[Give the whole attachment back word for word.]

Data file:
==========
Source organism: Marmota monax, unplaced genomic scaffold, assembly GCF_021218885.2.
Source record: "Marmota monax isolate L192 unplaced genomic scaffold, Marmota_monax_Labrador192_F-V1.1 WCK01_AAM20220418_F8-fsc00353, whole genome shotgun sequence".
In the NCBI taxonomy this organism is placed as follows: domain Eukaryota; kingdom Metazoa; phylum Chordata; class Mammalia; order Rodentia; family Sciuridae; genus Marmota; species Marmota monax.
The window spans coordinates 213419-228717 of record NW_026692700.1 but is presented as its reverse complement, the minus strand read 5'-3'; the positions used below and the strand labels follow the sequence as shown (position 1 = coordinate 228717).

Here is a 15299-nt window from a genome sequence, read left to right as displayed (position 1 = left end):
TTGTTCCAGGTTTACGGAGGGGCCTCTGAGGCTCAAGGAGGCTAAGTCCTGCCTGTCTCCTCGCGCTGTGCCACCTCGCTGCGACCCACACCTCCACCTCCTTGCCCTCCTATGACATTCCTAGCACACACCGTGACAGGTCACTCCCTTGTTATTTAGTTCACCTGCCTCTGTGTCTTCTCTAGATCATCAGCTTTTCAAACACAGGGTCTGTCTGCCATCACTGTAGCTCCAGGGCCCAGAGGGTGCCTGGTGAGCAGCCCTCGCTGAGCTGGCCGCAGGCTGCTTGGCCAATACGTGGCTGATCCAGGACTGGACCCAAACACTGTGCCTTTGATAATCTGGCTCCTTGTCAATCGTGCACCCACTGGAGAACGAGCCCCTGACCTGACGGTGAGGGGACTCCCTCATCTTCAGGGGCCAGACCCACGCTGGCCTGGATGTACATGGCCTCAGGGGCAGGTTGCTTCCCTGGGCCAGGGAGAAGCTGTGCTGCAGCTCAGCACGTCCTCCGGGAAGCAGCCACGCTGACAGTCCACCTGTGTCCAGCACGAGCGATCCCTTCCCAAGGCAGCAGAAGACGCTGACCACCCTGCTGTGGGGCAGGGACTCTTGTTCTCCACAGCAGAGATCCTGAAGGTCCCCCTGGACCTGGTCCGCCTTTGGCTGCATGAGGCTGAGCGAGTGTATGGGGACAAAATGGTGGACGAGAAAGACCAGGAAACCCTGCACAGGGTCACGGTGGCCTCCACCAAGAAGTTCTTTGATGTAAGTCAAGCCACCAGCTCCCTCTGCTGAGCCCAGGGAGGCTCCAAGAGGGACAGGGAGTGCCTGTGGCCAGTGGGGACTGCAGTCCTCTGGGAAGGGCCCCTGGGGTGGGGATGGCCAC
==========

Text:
Source organism: Marmota monax, unplaced genomic scaffold, assembly GCF_021218885.2.
Source record: "Marmota monax isolate L192 unplaced genomic scaffold, Marmota_monax_Labrador192_F-V1.1 WCK01_AAM20220418_F8-fsc00353, whole genome shotgun sequence".
In the NCBI taxonomy this organism is placed as follows: domain Eukaryota; kingdom Metazoa; phylum Chordata; class Mammalia; order Rodentia; family Sciuridae; genus Marmota; species Marmota monax.
The window spans coordinates 213419-228717 of record NW_026692700.1 but is presented as its reverse complement, the minus strand read 5'-3'; the positions used below and the strand labels follow the sequence as shown (position 1 = coordinate 228717).

Here is a 15299-nt window from a genome sequence, read left to right as displayed (position 1 = left end):
TTGTTCCAGGTTTACGGAGGGGCCTCTGAGGCTCAAGGAGGCTAAGTCCTGCCTGTCTCCTCGCGCTGTGCCACCTCGCTGCGACCCACACCTCCACCTCCTTGCCCTCCTATGACATTCCTAGCACACACCGTGACAGGTCACTCCCTTGTTATTTAGTTCACCTGCCTCTGTGTCTTCTCTAGATCATCAGCTTTTCAAACACAGGGTCTGTCTGCCATCACTGTAGCTCCAGGGCCCAGAGGGTGCCTGGTGAGCAGCCCTCGCTGAGCTGGCCGCAGGCTGCTTGGCCAATACGTGGCTGATCCAGGACTGGACCCAAACACTGTGCCTTTGATAATCTGGCTCCTTGTCAATCGTGCACCCACTGGAGAACGAGCCCCTGACCTGACGGTGAGGGGACTCCCTCATCTTCAGGGGCCAGACCCACGCTGGCCTGGATGTACATGGCCTCAGGGGCAGGTTGCTTCCCTGGGCCAGGGAGAAGCTGTGCTGCAGCTCAGCACGTCCTCCGGGAAGCAGCCACGCTGACAGTCCACCTGTGTCCAGCACGAGCGATCCCTTCCCAAGGCAGCAGAAGACGCTGACCACCCTGCTGTGGGGCAGGGACTCTTGTTCTCCACAGCAGAGATCCTGAAGGTCCCCCTGGACCTGGTCCGCCTTTGGCTGCATGAGGCTGAGCGAGTGTATGGGGACAAAATGGTGGACGAGAAAGACCAGGAAACCCTGCACAGGGTCACGGTGGCCTCCACCAAGAAGTTCTTTGATGTAAGTCAAGCCACCAGCTCCCTCTGCTGAGCCCAGGGAGGCTCCAAGAGGGACAGGGAGTGCCTGTGGCCAGTGGGGACTGCAGTCCTCTGGGAAGGGCCCCTGGGGTGGGGATGGCCAC